Feature 06.21.2022 4 minutes

Yesterday’s War

Tsinghua Tongfang Computer Manufacturing Enterprise In Jinhua

We are past the point where we can decouple economically from China.

Both sides of the argument on China’s domination of the wireless market, as presented in Jon Pelson’s Wireless Wars, are moot. The harsh fact is that we have lost the trade war with China through a combination of incompetence and narcissistic self-delusion. Not only have we lost the trade war; we are losing the race to the so-called Fourth Industrial Revolution (the application of broadband and A.I. to the entirety of economic activity).

When Donald Trump imposed a 25% tariff on roughly half of U.S. imports from China in August 2019, China’s exports to the U.S. were a seasonally adjusted $410 billion a year; in April 2022 they were more than half-again as much, at $675 billion. We don’t have the industrial capacity to meet the demand we created with the $6 trillion COVID stimulus, so we pay for imports at higher prices.

In 2021, moreover, U.S. imports of capital goods exceeded our production of capital goods for domestic use. Our industrial base is hollowed out, and we can’t fix it without first importing the wherewithal to do so, from China among others.

China’s ambition is much greater than even the most alarmist American analysts imagine, because our narcissism makes it hard for us to conceive of a China that surpasses us in technological innovation. But that is what China intends. With six times our number of engineering graduates, China believes that it is in a position comparable to America’s with respect to Britain in 1900, as Justin Yifu Lin, former chief economist of the World Bank, argued in a 2021 book.

We excluded Huawei from the U.S. broadband infrastructure market, to be sure. But Huawei is still the world’s largest telecom infrastructure company, and China now has 70% of the world’s 5G capacity. Our limited 5G capacity, moreover, is one-third as fast as China’s. Huawei alone expects to install 16,000 5G enterprise applications in 2022 to automate factories, mines, warehouses, and ports; the American count is somewhere in the hundreds. China now has ports where 5G networks guide robots with cranes that move containers from ships to autonomous trucks, which take them to warehouses where robots unload, sort, and ship the contents.

China’s high-tech companies will increase capital expenditures by 35% during 2022, according to the Bloomberg consensus of equity analysts. The yawning chasm between Chinese and American industrial capacity opens wider by the month.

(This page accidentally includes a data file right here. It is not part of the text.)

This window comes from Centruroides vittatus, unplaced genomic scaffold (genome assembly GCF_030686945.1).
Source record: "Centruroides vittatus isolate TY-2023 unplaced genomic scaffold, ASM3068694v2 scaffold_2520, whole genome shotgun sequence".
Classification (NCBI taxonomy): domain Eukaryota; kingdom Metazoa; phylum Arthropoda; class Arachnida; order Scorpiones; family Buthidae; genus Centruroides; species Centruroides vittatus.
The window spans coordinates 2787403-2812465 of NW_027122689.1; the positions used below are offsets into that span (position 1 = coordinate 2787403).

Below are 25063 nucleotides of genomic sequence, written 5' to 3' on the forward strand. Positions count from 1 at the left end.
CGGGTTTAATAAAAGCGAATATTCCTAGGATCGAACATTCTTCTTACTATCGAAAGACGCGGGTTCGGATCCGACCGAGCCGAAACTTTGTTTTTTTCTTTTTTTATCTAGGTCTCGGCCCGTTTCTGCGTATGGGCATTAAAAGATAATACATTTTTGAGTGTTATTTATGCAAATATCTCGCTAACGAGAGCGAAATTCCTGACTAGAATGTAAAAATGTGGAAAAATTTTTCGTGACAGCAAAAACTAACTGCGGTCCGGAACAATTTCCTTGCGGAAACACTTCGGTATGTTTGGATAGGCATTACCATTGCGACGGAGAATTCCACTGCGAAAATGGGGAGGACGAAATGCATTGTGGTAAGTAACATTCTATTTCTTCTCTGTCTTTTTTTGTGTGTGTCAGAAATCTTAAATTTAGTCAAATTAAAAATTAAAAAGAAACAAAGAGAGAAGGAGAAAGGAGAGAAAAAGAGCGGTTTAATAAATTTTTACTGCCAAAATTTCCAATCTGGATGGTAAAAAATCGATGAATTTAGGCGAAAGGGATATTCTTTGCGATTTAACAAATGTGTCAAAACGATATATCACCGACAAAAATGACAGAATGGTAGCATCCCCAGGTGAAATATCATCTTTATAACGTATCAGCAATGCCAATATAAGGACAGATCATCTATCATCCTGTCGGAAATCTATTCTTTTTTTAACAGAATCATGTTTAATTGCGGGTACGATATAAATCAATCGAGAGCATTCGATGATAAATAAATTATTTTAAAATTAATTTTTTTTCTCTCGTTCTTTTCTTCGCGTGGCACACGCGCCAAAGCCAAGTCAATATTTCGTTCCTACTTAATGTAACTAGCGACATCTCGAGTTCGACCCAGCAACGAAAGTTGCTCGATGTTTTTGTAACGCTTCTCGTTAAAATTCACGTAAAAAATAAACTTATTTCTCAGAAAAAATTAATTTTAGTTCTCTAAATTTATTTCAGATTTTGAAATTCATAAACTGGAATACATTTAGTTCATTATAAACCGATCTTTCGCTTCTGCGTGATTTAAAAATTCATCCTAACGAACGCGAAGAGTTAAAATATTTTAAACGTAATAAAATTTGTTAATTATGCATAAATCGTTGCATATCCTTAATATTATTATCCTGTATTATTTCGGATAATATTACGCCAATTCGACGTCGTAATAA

We had all the opportunity in the world to stay ahead of China. I wrote in 2019: “A senior official of Huawei told me, ‘We don’t understand why the Americans didn’t have Cisco buy Ericsson and create a competitor.’ Of course, the answer is that would have brought down Cisco’s equity prices, and we don’t do anything in the United States that brings down stock prices.”

Some months later, then-presidential economic adviser Larry Kudlow pitched the idea to Cisco CEO Chuck Robbins. As the Wall Street Journal reported, “Mr. Robbins ‘didn’t want the U.S. to fall behind’…but the company, which makes computer networking gear, was unwilling to invest in a less profitable business like Nokia or Ericsson without some sort of financial incentives.” The U.S. government could and should have underwritten such a merger. Penny-wise and pound foolish, we let the opportunity pass.

We are not at war with China, to be sure, but we are engaged in a strategic rivalry that requires wartime measures. We need a revision of the tax code to favor capital-intensive investment, a crash training program for skilled labor to fill the 2.3 million shortage of factory workers, investments in infrastructure, and in some cases direct subsidies. Asia (not just China) subsidizes factories the way we subsidize football stadiums.

As noted, we lost the trade war. We need to focus on the next war, namely the race to dominate high-technology applications that arise from the broadband/A.I. combination. During the Cold War, NASA and the Defense Department drove innovation as a matter of existential necessity: The whole of the digital revolution started with federal development subsidies, which peaked at 1.3% of GDP during the first years of the Apollo program and fell to about 0.3% of GDP in 2020.

A defense driver for innovation funding public-private partnerships is the sine qua non for success. Aircraft carriers today are as vulnerable as battleships in 1940. We need to allocate trillions of dollars to frontier technologies: Artificial Intelligence as applied to drone swarms and other battlefield uses, directed-energy weapons that can counter Hypervelocity Glide Vehicles, space-based missile defense, and other weapons systems that push the envelope of physics.

It is simply innumerate to argue today that we can decouple from China. We don’t have the industrial supply chains, the infrastructure, or the skills to do so. But we can aim high, and direct our resources toward the next generation of technologies that will generate both economic prosperity and military capability.

The American Mind presents a range of perspectives. Views are writers’ own and do not necessarily represent those of The Claremont Institute.

The American Mind is a publication of the Claremont Institute, a non-profit 501(c)(3) organization, dedicated to restoring the principles of the American Founding to their rightful, preeminent authority in our national life. Interested in supporting our work? Gifts to the Claremont Institute are tax-deductible.

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